Course syllabus


MCC155 / FCC155 Quantum computing, sp2 HT23 (7.5 hp)

The course is offered by the department of Microtechnology and Nanoscience

Contact details

Administrative support for the Aachen-Chalmers international course exchange:

Student representatives:

Course purpose

The aim of this overview course is to familiarise the students with both important quantum algorithms (such as the quantum Fourier transform, phase estimation, and Shor's algorithm), variational quantum algorithms that utilise an interplay between classical and quantum computers [such as the variational quantum eigensolver (VQE), and the quantum approximate optimisation algorithm (QAOA), among others], and the intersection of quantum computing and machine learning. The course will also give the students practical experience of programming a quantum computer.

Quantum computers are rapidly improving, and recently ”quantum computational primacy” was achieved, i.e., a quantum computer was able to perform a computational task much faster than a classical computer. Quantum computing is expected to have applications in many areas of society. The course prepares the students for applying quantum computation to a variety of important problems.


Time: Mondays 13:15 (week 2: 15:15), Thursdays 8:00, Fridays 15:15 (week 1: Thursday 10:00)

Place: Most lectures in SB3-L110, the rest in EA; Zoom links are provided for the lectures for the Aachen students

Course literature

Course design

The course comprises lectures, tutorial exercise sessions, and a programming laboratory exercise. There are two hand-ins during the course and a final exam.

Learning objectives and syllabus

Learning objectives: After completion of the course, the student should be able to

  1. List modern relevant quantum algorithms and their purposes.
  2. Explain the key principles of the various models of quantum computation (circuit, measurement-based, adiabatic model).
  3. Explain the basic structure of the quantum algorithms addressed in the course that are based on the circuit model, and to compute the outcome of basic quantum circuits.
  4. Compare, in terms of time complexity, what quantum advantage is expected from the quantum algorithms addressed in the course with respect to their classical counterparts.
  5. Program simple quantum algorithms on a cloud quantum computer or a cloud simulator.
  6. Understand the basic principles of the continuous variable encoding for quantum information processing.
  7. Give examples of the motivation for applying quantum computing to machine learning and of what the obstacles are to achieving an advantage from doing so.


  • Elementary quantum gates and basic quantum computing formalism
  • Circuit model for quantum computation
  • Foundational theorems for quantum computation: Solovey-Kitaev theorem; Gottesman-Knill theorem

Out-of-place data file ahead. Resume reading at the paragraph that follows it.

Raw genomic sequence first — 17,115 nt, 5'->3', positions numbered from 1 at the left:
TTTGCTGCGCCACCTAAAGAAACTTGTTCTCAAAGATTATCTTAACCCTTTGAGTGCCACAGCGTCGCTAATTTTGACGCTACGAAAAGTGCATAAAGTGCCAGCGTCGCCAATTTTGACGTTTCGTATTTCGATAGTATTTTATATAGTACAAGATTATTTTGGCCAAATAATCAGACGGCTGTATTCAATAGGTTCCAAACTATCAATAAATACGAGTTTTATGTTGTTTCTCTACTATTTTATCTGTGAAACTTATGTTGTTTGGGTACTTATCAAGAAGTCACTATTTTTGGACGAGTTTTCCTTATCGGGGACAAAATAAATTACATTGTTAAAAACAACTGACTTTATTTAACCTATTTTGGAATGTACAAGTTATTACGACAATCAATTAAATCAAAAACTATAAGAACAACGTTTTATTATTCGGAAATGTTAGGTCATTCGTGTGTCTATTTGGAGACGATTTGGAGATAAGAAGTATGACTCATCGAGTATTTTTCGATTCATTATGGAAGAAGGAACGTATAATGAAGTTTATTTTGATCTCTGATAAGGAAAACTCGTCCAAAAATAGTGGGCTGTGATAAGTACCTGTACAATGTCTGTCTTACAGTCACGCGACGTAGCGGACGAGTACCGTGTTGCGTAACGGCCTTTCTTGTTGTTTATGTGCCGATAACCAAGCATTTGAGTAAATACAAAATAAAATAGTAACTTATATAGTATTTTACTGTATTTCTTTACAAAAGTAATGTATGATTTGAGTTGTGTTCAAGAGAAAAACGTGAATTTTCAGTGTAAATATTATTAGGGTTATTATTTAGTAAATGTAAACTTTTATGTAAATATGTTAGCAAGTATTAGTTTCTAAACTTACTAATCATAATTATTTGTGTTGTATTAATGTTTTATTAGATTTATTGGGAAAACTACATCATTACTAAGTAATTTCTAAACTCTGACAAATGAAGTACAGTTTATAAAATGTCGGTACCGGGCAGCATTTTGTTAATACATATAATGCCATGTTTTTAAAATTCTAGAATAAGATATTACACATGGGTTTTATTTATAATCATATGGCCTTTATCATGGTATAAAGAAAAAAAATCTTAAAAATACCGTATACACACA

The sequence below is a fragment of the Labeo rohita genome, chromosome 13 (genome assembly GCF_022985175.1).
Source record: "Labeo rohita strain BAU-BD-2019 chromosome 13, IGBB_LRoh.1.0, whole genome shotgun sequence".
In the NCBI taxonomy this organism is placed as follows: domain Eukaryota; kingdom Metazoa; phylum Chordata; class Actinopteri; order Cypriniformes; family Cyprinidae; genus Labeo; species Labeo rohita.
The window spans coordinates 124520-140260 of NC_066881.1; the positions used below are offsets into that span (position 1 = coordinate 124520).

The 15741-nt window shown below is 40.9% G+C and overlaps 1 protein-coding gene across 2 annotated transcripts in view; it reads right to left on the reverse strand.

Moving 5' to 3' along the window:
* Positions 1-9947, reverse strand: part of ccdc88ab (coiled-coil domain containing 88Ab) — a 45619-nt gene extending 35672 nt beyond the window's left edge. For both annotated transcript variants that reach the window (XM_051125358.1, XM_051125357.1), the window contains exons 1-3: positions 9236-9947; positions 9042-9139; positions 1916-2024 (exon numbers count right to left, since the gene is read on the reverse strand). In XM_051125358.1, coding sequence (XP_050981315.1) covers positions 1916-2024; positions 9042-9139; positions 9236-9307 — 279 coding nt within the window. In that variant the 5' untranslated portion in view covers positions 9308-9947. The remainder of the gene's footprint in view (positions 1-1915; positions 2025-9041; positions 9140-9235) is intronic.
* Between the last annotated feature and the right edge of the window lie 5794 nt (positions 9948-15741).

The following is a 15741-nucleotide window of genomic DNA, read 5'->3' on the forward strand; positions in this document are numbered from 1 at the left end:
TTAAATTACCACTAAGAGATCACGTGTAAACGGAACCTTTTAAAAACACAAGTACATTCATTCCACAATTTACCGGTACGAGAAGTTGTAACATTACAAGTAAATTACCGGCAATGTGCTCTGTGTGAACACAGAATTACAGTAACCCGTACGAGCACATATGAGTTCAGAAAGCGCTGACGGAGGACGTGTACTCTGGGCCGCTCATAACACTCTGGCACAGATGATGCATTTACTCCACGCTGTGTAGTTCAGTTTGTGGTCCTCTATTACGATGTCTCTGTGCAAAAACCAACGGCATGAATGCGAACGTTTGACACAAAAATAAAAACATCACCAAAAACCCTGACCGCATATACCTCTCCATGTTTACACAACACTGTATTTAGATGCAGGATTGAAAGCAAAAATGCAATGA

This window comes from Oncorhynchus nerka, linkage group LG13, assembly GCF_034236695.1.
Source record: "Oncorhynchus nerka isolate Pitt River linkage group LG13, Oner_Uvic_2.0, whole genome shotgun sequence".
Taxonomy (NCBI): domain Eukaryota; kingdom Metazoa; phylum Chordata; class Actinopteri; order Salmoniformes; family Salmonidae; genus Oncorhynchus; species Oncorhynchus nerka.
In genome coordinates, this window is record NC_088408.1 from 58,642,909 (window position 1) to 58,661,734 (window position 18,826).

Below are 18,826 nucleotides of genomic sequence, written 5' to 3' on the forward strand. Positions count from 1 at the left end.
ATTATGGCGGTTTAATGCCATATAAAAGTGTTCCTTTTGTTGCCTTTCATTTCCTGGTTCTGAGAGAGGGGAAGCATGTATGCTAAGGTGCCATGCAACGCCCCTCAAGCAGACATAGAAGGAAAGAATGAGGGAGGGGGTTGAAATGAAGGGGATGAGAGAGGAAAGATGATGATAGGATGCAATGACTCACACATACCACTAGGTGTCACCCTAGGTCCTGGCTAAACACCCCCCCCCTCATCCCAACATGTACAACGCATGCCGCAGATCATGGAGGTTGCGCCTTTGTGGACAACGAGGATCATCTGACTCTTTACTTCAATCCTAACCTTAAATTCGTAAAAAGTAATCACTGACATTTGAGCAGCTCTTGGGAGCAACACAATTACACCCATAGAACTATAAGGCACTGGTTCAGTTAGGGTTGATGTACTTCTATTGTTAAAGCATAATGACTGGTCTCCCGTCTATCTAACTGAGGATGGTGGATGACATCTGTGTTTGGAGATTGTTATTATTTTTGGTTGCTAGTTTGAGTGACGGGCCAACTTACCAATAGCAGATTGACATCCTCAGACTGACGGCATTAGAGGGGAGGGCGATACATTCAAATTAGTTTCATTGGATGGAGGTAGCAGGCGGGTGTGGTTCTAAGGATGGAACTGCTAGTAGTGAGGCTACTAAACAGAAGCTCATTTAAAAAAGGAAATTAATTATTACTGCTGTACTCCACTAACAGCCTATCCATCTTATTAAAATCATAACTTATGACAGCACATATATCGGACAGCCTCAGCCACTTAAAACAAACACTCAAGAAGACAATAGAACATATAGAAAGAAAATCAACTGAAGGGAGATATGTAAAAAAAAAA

• Grover's algorithm
  • Quantum error correction
  • Quantum Fourier transform and phase estimation algorithms
  • Shor’s algorithm
  • Quantum machine learning
  • Quantum cloud computing exercise
  • Other models for universal quantum computation beyond the circuit model: measurement-based quantum computation and adiabatic quantum computation
  • Introduction to complexity classes and relevant conjectures
  • Quantum algorithms for solving combinatorial optimization problems: quantum annealing and QAOA
  • Variational quantum eigensolver
  • Sampling models: boson sampling and instantaneous quantum polynomial
  • Continuous-variable (CV) quantum computation, measurement-based quantum computation in CV and GKP encoding

Link to the syllabus on Studieportalen

Examination form

The assessment comprises two hand-ins and a a final written exam.

The credits distribution is as follows: each of the hand-ins counts for 15% towards the total grade, resulting in 30%, and 2 hp; the written exam counts for 70% towards the final grade, and 5.5 hp. The total points determine the grade (F, 3, 4, 5), according to the cut-offs 50% = 3, 70% = 4, 85% = 5. However, you need to score at least 40% both at the written exam and on the total of the two hand-ins in order to receive a passing grade. 

For the written exam, you will be allowed to use one A4 page (front and back) of notes that you can prepare beforehand. Computers, cell phones, books, or course notes are not allowed. A basic calculator (not a big scientific calculator) is allowed.

Hand-in 1 is due November 16, 2023.
Hand-in 2 is due December 11, 2023.
The exam takes place in the morning of January 13, 2024.
Re-exams are offered in the afternoon of April 3, 2024 and in the morning of August 30, 2024.


Course summary:

Date Details Due